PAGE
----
An example of the new trends in post-war British design and art was Penguin’s increasing use around the early 1960s of illustrated covers complemented by titles in first Akzidenz-Grotesk and then Helvetica Bold.
This replaced their era-defining (and very economical) covers with minimal illustration in the Monotype classics of Gill Sans, Perpetua, Bembo and later Joanna, that probably looked like a tired relic of the slump, wartime and the long period of austerity afterwards. The simplicity of Helvetica and Akzidenz-Grotesk also has a solidity that (as someone — I think Phil Baines or Claire Mason — has said) stands out well against full-colour illustrations in a way that it’s hard to imagine Joanna or Perpetua doing. (Typographica — no, not that one — published an article on the logic behind the redesign of the crime series.)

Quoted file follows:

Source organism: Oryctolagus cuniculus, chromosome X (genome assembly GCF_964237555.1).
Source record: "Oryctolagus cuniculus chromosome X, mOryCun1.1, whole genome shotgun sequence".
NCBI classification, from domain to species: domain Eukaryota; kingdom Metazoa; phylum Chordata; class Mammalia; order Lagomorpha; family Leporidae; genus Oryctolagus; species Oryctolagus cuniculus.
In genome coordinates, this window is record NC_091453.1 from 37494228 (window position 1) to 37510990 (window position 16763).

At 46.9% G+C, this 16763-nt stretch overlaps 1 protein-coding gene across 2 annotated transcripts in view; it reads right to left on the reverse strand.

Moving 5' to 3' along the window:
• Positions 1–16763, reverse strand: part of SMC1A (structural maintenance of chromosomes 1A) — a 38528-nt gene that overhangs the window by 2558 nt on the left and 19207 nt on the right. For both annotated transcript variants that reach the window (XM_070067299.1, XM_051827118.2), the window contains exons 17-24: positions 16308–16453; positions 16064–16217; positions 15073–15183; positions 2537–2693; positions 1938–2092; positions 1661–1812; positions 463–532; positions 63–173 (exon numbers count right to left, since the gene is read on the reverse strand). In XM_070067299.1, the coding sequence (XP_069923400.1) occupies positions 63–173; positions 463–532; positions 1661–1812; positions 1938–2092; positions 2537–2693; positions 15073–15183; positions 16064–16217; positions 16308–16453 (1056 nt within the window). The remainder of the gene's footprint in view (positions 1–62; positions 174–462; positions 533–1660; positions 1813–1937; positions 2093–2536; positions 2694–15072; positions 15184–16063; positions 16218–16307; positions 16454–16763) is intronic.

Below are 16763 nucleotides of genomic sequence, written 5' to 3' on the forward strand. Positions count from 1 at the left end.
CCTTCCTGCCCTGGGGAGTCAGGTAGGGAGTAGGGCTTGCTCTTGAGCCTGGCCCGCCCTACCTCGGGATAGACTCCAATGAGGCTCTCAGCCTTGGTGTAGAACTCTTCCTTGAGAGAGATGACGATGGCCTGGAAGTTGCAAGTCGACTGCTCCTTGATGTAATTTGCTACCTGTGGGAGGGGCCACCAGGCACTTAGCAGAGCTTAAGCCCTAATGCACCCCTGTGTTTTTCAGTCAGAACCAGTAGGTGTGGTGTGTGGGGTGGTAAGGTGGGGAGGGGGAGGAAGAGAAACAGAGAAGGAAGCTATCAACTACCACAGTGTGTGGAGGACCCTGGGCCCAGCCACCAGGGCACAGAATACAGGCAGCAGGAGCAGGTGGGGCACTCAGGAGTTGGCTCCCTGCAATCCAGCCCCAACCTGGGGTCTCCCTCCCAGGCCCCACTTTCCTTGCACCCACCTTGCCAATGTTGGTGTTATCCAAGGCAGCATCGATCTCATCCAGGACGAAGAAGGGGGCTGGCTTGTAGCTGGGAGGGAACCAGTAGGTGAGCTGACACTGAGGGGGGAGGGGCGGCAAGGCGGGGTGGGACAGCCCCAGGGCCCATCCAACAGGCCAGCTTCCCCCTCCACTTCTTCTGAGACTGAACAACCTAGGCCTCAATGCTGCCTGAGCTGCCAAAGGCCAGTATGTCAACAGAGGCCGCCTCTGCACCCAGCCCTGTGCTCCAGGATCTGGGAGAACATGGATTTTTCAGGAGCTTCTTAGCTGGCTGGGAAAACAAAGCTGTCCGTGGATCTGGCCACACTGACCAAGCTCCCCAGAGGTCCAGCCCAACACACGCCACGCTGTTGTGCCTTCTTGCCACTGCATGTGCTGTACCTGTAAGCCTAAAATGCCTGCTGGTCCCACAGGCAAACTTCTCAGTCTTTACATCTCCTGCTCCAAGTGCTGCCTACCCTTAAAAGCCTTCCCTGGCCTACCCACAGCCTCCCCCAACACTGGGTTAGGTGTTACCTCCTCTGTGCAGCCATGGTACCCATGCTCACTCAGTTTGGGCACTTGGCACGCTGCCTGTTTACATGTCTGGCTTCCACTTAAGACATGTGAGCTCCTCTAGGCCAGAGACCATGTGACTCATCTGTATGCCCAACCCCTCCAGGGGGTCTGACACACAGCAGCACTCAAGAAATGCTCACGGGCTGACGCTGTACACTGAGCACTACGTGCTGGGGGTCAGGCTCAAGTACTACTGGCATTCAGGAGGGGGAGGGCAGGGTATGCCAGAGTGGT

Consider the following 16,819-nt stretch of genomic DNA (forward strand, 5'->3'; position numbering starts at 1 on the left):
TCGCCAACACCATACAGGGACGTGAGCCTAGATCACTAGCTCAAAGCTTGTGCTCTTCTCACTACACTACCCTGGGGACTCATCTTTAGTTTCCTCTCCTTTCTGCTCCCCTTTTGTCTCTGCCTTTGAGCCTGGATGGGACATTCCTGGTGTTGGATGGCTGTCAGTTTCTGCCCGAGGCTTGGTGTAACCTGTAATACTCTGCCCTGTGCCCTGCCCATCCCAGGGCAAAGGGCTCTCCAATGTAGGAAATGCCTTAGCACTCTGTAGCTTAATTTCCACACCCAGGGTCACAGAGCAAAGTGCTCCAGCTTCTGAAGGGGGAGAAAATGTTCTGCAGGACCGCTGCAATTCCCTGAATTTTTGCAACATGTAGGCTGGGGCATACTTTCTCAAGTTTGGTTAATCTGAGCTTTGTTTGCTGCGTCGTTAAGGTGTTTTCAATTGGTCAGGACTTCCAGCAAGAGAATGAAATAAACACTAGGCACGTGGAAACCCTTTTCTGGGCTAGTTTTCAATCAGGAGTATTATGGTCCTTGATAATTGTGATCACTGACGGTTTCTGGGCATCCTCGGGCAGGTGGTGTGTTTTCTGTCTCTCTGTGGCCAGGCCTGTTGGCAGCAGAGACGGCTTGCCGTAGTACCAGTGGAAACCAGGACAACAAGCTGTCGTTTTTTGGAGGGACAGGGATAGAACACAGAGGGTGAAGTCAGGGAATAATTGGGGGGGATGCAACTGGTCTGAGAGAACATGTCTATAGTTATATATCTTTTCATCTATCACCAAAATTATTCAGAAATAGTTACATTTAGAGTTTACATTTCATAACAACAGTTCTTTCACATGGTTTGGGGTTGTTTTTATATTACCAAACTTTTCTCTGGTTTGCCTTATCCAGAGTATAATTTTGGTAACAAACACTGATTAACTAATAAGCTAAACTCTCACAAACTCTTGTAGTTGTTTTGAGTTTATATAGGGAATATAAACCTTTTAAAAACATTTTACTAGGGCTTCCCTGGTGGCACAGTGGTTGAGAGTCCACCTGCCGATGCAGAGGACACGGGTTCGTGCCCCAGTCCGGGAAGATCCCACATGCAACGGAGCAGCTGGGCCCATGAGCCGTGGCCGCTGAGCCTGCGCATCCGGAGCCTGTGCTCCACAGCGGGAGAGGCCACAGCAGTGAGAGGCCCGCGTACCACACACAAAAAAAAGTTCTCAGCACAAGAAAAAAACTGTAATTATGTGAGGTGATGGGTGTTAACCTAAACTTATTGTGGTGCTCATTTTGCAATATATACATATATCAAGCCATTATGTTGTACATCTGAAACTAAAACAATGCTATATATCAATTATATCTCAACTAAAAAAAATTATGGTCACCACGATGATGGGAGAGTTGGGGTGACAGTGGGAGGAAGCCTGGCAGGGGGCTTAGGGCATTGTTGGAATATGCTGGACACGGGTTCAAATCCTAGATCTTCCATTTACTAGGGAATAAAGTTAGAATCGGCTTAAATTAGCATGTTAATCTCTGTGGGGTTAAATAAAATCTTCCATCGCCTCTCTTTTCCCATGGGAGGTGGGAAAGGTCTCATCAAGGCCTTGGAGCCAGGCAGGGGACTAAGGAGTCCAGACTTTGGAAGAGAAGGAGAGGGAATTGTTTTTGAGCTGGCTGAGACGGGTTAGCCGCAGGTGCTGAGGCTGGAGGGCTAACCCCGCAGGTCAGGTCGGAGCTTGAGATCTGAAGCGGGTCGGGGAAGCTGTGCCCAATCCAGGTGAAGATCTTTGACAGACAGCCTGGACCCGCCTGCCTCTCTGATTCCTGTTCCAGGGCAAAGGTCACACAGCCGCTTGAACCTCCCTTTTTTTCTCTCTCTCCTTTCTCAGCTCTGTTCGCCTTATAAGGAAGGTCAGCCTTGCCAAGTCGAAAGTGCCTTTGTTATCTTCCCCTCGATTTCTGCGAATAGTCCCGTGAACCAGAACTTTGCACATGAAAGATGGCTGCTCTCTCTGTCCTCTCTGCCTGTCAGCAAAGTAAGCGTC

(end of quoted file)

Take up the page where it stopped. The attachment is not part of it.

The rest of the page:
Among the best designs in this style were Penguin’s New Shakespeare series of 1967 onwards, with custom art by David Gentleman for almost all volumes. The title is ranged left in Swiss style. The slighly eccentric, askew woodcut art (complete set here) feels like an interesting continuation of the traditions of the best editions of the 20s and 30s, like these covers by Eric Gill. (Sadly, like far too many landmark mass-market books printed in the UK, the budget didn’t run to acid-free paper.)
Edited by Terence J. B. Spencer and Stanley Wells, the edition was of high scholarly quality and very popular; my parents own a nearly complete set. Art direction was according to Gentleman the work of Penguin’s art director Hans Schmoller, who with his wife Tanya maintained their own personal archive of almost twelve thousand Penguin books, now at the LSE.
1 Comment on “New Penguin Shakespeare”
Schmoller wrote this article on advertising typography and book jackets in 1953, a very nice round-up of the styles of the period. He also wrote a short profile of Hermann Zapf in Motif.